Harrison said that one very positive result was that the trial could be done at all. "We found that a very novel intervention for a life-threatening fetal disease in the highly charged circumstances of pregnancy could be put to the test of a sound randomized clinical trial, " he said. Many physicians believe that such trials cannot be done because patients are not willing to accept a randomization that may assign them to standard care rather than an innovative new treatment. In this trial, with cooperation from other U.S. fetal treatment centers, UCSF was the only center offering this treatment for CDH, and offered it only within the context of the trial.

He credits the courage of mothers and families who came to UCSF seeking fetal surgery. "Our patients learned that we had developed a promising new therapy, but we did not know whether fetal intervention, which includes risks to the healthy mother, would be the right choice for them. If the CDH proved severe enough to warrant fetal intervention, the family then had to choose whether to accept randomization. Surprisingly, almost all chose to join the study. Each of these mothers offered a gift of knowledge to CDH mothers in the future," he said.

During the clinical trial, UCSF offered randomization to either maternal/fetal surgery or postnatal care for 28 mothers. Four decided not to participate.

The standard treatment for all babies with CDH at UCSF (whether treated before birth or not) is for neonatologists to put the baby on breathing support from the moment of birth. Both standard-care and fetal-surgery babies need advanced breathing support to allow their underdeveloped lungs to grow; neonatologists use a wide range of techniques including surfactant, nitrous oxide, high-frequency ventilation and ECMO (extra-corporeal membrane oxygenation). Later, pediatric surgeons repair the hole in the baby’s diaphragm and return the organs to their proper places.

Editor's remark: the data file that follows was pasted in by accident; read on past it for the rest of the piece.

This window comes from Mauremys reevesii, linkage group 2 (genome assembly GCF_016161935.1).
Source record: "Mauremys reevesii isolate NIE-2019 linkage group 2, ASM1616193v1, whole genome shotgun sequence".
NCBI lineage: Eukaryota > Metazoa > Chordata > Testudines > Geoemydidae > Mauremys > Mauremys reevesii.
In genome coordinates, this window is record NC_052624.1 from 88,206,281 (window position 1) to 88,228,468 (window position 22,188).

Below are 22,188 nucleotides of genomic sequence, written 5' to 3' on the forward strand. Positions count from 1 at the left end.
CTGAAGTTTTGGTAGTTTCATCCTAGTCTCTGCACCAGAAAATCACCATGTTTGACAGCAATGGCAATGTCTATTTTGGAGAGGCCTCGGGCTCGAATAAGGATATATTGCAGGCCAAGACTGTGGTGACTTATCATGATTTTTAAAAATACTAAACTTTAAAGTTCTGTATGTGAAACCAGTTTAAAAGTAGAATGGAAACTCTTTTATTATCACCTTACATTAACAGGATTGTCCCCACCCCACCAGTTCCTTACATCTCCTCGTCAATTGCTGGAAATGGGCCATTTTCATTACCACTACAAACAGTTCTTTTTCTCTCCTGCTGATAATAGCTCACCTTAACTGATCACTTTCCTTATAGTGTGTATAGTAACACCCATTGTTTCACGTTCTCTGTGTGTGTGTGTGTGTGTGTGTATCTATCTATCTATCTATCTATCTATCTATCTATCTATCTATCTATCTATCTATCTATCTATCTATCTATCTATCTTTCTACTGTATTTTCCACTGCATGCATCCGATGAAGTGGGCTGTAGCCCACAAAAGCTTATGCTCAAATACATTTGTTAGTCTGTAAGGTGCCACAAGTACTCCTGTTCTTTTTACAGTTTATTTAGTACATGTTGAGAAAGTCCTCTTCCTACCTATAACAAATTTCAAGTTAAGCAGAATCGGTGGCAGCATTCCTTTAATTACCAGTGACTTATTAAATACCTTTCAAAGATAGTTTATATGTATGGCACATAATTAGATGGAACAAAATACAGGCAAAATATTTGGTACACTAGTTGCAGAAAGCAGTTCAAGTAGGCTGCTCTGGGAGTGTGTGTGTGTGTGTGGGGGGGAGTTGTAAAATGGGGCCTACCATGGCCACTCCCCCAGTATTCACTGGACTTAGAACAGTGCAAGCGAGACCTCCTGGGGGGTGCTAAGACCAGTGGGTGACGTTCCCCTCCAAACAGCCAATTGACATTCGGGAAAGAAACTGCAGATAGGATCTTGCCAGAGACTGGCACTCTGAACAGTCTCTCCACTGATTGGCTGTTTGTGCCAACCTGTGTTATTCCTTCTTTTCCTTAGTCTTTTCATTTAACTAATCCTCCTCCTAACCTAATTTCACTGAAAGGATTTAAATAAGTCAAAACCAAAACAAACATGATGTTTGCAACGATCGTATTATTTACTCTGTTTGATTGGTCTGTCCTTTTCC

Co-authors with Harrison and Hawgood in the NEJM study are: Roberta L. Keller, MD, Joseph A. Kitterman, MD, Per L. Sandberg, MD, Diana L. Farmer, MD, Hanmin Lee, MD, Roy A. Filly, MD, Jody A. Farrell, MSN, PNP and Craig T. Albanese, MD.

Janet Basu | EurekAlert!
Further information:
http://www.ucsf.edu/

More articles from Health and Medicine:

nachricht Millions through license revenues
27.04.2017 | Rheinische Friedrich-Wilhelms-Universität Bonn

nachricht New High-Performance Center Translational Medical Engineering
26.04.2017 | Fraunhofer ITEM

All articles from Health and Medicine >>>

The most recent press releases about innovation >>>

Die letzten 5 Focus-News des innovations-reports im Überblick:

Im Focus: Making lightweight construction suitable for series production

More and more automobile companies are focusing on body parts made of carbon fiber reinforced plastics (CFRP). However, manufacturing and repair costs must be further reduced in order to make CFRP more economical in use. Together with the Volkswagen AG and five other partners in the project HolQueSt 3D, the Laser Zentrum Hannover e.V. (LZH) has developed laser processes for the automatic trimming, drilling and repair of three-dimensional components.